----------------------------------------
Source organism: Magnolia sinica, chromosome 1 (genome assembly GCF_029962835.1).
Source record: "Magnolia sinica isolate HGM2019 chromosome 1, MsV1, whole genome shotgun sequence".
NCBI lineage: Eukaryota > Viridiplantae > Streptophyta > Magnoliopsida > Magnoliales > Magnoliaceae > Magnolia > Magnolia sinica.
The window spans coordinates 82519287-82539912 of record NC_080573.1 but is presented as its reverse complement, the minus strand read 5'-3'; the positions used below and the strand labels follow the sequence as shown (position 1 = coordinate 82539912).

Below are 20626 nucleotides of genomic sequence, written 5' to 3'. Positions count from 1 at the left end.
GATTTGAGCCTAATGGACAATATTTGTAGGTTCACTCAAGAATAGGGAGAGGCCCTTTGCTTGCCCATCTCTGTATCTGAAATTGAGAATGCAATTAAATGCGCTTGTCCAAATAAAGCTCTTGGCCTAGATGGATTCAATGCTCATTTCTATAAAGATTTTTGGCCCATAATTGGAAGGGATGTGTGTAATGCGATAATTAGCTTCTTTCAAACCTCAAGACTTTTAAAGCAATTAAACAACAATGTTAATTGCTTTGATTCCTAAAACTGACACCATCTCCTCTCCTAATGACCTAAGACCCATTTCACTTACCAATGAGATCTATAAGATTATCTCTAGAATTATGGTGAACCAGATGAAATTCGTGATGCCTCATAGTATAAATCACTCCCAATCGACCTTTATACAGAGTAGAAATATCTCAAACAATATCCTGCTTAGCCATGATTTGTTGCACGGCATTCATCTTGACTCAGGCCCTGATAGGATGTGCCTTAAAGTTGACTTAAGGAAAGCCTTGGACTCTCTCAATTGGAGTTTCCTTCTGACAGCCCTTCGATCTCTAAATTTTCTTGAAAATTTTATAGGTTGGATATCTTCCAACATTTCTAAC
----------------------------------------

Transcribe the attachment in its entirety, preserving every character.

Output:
Source organism: Magnolia sinica, chromosome 1 (genome assembly GCF_029962835.1).
Source record: "Magnolia sinica isolate HGM2019 chromosome 1, MsV1, whole genome shotgun sequence".
NCBI lineage: Eukaryota > Viridiplantae > Streptophyta > Magnoliopsida > Magnoliales > Magnoliaceae > Magnolia > Magnolia sinica.
The window spans coordinates 82519287-82539912 of record NC_080573.1 but is presented as its reverse complement, the minus strand read 5'-3'; the positions used below and the strand labels follow the sequence as shown (position 1 = coordinate 82539912).

Below are 20626 nucleotides of genomic sequence, written 5' to 3'. Positions count from 1 at the left end.
GATTTGAGCCTAATGGACAATATTTGTAGGTTCACTCAAGAATAGGGAGAGGCCCTTTGCTTGCCCATCTCTGTATCTGAAATTGAGAATGCAATTAAATGCGCTTGTCCAAATAAAGCTCTTGGCCTAGATGGATTCAATGCTCATTTCTATAAAGATTTTTGGCCCATAATTGGAAGGGATGTGTGTAATGCGATAATTAGCTTCTTTCAAACCTCAAGACTTTTAAAGCAATTAAACAACAATGTTAATTGCTTTGATTCCTAAAACTGACACCATCTCCTCTCCTAATGACCTAAGACCCATTTCACTTACCAATGAGATCTATAAGATTATCTCTAGAATTATGGTGAACCAGATGAAATTCGTGATGCCTCATAGTATAAATCACTCCCAATCGACCTTTATACAGAGTAGAAATATCTCAAACAATATCCTGCTTAGCCATGATTTGTTGCACGGCATTCATCTTGACTCAGGCCCTGATAGGATGTGCCTTAAAGTTGACTTAAGGAAAGCCTTGGACTCTCTCAATTGGAGTTTCCTTCTGACAGCCCTTCGATCTCTAAATTTTCTTGAAAATTTTATAGGTTGGATATCTTCCAACATTTCTAAC